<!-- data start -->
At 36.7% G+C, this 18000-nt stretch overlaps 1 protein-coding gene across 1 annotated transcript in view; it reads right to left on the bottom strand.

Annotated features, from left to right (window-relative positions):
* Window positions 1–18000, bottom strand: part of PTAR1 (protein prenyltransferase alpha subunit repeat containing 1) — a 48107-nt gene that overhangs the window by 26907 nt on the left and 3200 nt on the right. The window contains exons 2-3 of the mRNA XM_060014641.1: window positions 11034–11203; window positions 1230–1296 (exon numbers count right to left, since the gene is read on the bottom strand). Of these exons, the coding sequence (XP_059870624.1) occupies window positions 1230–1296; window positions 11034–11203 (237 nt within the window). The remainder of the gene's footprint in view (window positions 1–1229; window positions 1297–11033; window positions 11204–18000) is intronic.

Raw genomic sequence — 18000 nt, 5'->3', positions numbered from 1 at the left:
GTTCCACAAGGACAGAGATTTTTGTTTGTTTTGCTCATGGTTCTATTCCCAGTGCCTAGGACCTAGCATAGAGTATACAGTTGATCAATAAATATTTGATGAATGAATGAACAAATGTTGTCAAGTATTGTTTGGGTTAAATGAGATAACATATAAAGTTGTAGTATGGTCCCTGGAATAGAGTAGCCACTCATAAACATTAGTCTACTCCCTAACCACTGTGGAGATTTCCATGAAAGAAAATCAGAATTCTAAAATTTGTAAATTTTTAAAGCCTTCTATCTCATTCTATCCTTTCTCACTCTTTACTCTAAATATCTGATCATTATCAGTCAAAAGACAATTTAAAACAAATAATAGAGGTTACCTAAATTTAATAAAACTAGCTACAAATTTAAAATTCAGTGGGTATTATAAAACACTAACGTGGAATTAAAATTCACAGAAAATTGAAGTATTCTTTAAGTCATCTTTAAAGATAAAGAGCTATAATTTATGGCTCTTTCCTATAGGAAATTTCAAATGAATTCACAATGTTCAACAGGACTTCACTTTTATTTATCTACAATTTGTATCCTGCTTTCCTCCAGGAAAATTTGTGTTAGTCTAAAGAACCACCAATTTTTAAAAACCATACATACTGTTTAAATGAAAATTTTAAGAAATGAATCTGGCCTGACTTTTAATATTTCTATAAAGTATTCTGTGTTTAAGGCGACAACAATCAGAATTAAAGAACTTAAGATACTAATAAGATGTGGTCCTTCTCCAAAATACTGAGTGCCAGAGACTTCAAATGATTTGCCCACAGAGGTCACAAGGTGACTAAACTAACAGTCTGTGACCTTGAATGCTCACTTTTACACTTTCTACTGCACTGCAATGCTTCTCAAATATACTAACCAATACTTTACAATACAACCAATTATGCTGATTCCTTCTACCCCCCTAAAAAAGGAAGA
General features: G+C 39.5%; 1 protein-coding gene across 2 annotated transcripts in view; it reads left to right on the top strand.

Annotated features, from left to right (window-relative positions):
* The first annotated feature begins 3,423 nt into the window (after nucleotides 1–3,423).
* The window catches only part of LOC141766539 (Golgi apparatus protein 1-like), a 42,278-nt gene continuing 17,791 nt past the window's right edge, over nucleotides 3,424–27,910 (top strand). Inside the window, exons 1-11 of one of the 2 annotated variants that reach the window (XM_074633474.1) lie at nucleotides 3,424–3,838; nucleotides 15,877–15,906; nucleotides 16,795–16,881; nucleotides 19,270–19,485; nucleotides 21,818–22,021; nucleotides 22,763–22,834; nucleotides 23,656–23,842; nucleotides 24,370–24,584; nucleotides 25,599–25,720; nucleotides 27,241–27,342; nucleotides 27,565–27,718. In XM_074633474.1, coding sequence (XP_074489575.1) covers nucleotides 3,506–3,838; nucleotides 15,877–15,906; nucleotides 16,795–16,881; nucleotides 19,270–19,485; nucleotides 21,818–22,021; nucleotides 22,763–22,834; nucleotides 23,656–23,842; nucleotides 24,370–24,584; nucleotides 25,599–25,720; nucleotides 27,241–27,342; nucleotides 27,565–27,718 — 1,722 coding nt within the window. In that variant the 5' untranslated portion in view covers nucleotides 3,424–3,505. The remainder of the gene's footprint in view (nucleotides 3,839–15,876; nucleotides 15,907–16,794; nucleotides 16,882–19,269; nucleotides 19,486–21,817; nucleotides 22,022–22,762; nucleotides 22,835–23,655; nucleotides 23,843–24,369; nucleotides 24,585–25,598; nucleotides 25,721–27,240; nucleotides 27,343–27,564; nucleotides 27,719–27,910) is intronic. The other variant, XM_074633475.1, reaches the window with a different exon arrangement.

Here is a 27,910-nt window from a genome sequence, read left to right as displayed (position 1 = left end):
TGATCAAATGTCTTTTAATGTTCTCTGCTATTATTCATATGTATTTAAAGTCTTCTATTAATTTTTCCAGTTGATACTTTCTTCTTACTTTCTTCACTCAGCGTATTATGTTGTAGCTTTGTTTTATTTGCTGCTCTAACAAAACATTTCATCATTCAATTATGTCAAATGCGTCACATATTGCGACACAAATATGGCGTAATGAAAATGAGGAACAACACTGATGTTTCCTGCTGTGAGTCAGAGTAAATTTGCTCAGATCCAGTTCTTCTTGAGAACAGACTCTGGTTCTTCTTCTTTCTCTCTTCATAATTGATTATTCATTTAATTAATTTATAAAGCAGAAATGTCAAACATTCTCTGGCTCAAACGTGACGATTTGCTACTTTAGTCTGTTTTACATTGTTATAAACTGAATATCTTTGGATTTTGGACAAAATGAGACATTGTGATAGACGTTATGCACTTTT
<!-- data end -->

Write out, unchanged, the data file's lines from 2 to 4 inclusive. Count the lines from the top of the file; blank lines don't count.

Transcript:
Annotated features, from left to right (window-relative positions):
* Window positions 1–18000, bottom strand: part of PTAR1 (protein prenyltransferase alpha subunit repeat containing 1) — a 48107-nt gene that overhangs the window by 26907 nt on the left and 3200 nt on the right. The window contains exons 2-3 of the mRNA XM_060014641.1: window positions 11034–11203; window positions 1230–1296 (exon numbers count right to left, since the gene is read on the bottom strand). Of these exons, the coding sequence (XP_059870624.1) occupies window positions 1230–1296; window positions 11034–11203 (237 nt within the window). The remainder of the gene's footprint in view (window positions 1–1229; window positions 1297–11033; window positions 11204–18000) is intronic.

Raw genomic sequence — 18000 nt, 5'->3', positions numbered from 1 at the left: